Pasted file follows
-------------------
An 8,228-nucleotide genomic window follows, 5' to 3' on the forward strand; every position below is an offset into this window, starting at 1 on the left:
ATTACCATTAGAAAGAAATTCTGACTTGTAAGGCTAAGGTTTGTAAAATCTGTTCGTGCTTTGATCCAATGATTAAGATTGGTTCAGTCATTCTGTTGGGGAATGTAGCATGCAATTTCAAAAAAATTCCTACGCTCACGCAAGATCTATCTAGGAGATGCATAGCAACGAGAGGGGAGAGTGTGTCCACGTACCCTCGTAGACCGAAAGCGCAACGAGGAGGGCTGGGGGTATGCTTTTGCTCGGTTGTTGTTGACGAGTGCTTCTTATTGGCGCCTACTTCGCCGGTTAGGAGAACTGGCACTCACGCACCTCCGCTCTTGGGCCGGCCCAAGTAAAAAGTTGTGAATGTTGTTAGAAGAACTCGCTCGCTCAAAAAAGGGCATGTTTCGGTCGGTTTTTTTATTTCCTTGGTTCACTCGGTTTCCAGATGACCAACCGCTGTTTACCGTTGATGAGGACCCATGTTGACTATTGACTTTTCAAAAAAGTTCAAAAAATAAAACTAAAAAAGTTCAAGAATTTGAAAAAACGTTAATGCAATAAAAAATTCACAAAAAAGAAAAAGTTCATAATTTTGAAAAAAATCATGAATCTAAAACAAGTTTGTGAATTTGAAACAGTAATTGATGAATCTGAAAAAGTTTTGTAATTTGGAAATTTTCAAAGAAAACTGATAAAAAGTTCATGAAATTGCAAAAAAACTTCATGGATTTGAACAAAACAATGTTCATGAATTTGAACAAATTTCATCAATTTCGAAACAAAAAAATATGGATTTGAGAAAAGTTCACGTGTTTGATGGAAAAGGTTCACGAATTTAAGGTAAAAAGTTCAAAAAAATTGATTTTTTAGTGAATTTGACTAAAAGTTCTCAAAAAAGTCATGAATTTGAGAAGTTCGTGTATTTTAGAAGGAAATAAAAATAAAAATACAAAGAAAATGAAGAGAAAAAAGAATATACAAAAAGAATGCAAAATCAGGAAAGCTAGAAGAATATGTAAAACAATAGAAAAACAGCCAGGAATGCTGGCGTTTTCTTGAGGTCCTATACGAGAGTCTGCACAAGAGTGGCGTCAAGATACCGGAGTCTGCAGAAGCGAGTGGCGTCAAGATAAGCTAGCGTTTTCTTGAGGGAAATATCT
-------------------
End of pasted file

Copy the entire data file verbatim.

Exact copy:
An 8,228-nucleotide genomic window follows, 5' to 3' on the forward strand; every position below is an offset into this window, starting at 1 on the left:
ATTACCATTAGAAAGAAATTCTGACTTGTAAGGCTAAGGTTTGTAAAATCTGTTCGTGCTTTGATCCAATGATTAAGATTGGTTCAGTCATTCTGTTGGGGAATGTAGCATGCAATTTCAAAAAAATTCCTACGCTCACGCAAGATCTATCTAGGAGATGCATAGCAACGAGAGGGGAGAGTGTGTCCACGTACCCTCGTAGACCGAAAGCGCAACGAGGAGGGCTGGGGGTATGCTTTTGCTCGGTTGTTGTTGACGAGTGCTTCTTATTGGCGCCTACTTCGCCGGTTAGGAGAACTGGCACTCACGCACCTCCGCTCTTGGGCCGGCCCAAGTAAAAAGTTGTGAATGTTGTTAGAAGAACTCGCTCGCTCAAAAAAGGGCATGTTTCGGTCGGTTTTTTTATTTCCTTGGTTCACTCGGTTTCCAGATGACCAACCGCTGTTTACCGTTGATGAGGACCCATGTTGACTATTGACTTTTCAAAAAAGTTCAAAAAATAAAACTAAAAAAGTTCAAGAATTTGAAAAAACGTTAATGCAATAAAAAATTCACAAAAAAGAAAAAGTTCATAATTTTGAAAAAAATCATGAATCTAAAACAAGTTTGTGAATTTGAAACAGTAATTGATGAATCTGAAAAAGTTTTGTAATTTGGAAATTTTCAAAGAAAACTGATAAAAAGTTCATGAAATTGCAAAAAAACTTCATGGATTTGAACAAAACAATGTTCATGAATTTGAACAAATTTCATCAATTTCGAAACAAAAAAATATGGATTTGAGAAAAGTTCACGTGTTTGATGGAAAAGGTTCACGAATTTAAGGTAAAAAGTTCAAAAAAATTGATTTTTTAGTGAATTTGACTAAAAGTTCTCAAAAAAGTCATGAATTTGAGAAGTTCGTGTATTTTAGAAGGAAATAAAAATAAAAATACAAAGAAAATGAAGAGAAAAAAGAATATACAAAAAGAATGCAAAATCAGGAAAGCTAGAAGAATATGTAAAACAATAGAAAAACAGCCAGGAATGCTGGCGTTTTCTTGAGGTCCTATACGAGAGTCTGCACAAGAGTGGCGTCAAGATACCGGAGTCTGCAGAAGCGAGTGGCGTCAAGATAAGCTAGCGTTTTCTTGAGGGAAATATCT